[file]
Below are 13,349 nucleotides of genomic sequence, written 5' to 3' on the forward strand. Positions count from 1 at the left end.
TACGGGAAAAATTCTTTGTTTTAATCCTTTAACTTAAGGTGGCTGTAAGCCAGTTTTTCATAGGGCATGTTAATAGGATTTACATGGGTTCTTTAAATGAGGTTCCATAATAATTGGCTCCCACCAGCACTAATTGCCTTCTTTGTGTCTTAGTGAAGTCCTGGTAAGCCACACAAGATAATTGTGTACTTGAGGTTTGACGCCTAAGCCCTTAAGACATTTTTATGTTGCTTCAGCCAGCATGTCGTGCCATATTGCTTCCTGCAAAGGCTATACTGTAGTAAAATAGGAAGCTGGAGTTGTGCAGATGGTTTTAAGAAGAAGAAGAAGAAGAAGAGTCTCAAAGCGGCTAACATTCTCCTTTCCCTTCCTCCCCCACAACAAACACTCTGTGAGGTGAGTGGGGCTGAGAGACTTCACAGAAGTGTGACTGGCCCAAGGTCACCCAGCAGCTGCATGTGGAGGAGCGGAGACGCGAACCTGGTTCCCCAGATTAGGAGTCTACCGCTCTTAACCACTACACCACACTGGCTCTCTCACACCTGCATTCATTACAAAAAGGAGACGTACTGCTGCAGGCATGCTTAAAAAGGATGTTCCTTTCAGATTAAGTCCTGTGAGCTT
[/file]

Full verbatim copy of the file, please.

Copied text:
Below are 13,349 nucleotides of genomic sequence, written 5' to 3' on the forward strand. Positions count from 1 at the left end.
TACGGGAAAAATTCTTTGTTTTAATCCTTTAACTTAAGGTGGCTGTAAGCCAGTTTTTCATAGGGCATGTTAATAGGATTTACATGGGTTCTTTAAATGAGGTTCCATAATAATTGGCTCCCACCAGCACTAATTGCCTTCTTTGTGTCTTAGTGAAGTCCTGGTAAGCCACACAAGATAATTGTGTACTTGAGGTTTGACGCCTAAGCCCTTAAGACATTTTTATGTTGCTTCAGCCAGCATGTCGTGCCATATTGCTTCCTGCAAAGGCTATACTGTAGTAAAATAGGAAGCTGGAGTTGTGCAGATGGTTTTAAGAAGAAGAAGAAGAAGAAGAGTCTCAAAGCGGCTAACATTCTCCTTTCCCTTCCTCCCCCACAACAAACACTCTGTGAGGTGAGTGGGGCTGAGAGACTTCACAGAAGTGTGACTGGCCCAAGGTCACCCAGCAGCTGCATGTGGAGGAGCGGAGACGCGAACCTGGTTCCCCAGATTAGGAGTCTACCGCTCTTAACCACTACACCACACTGGCTCTCTCACACCTGCATTCATTACAAAAAGGAGACGTACTGCTGCAGGCATGCTTAAAAAGGATGTTCCTTTCAGATTAAGTCCTGTGAGCTT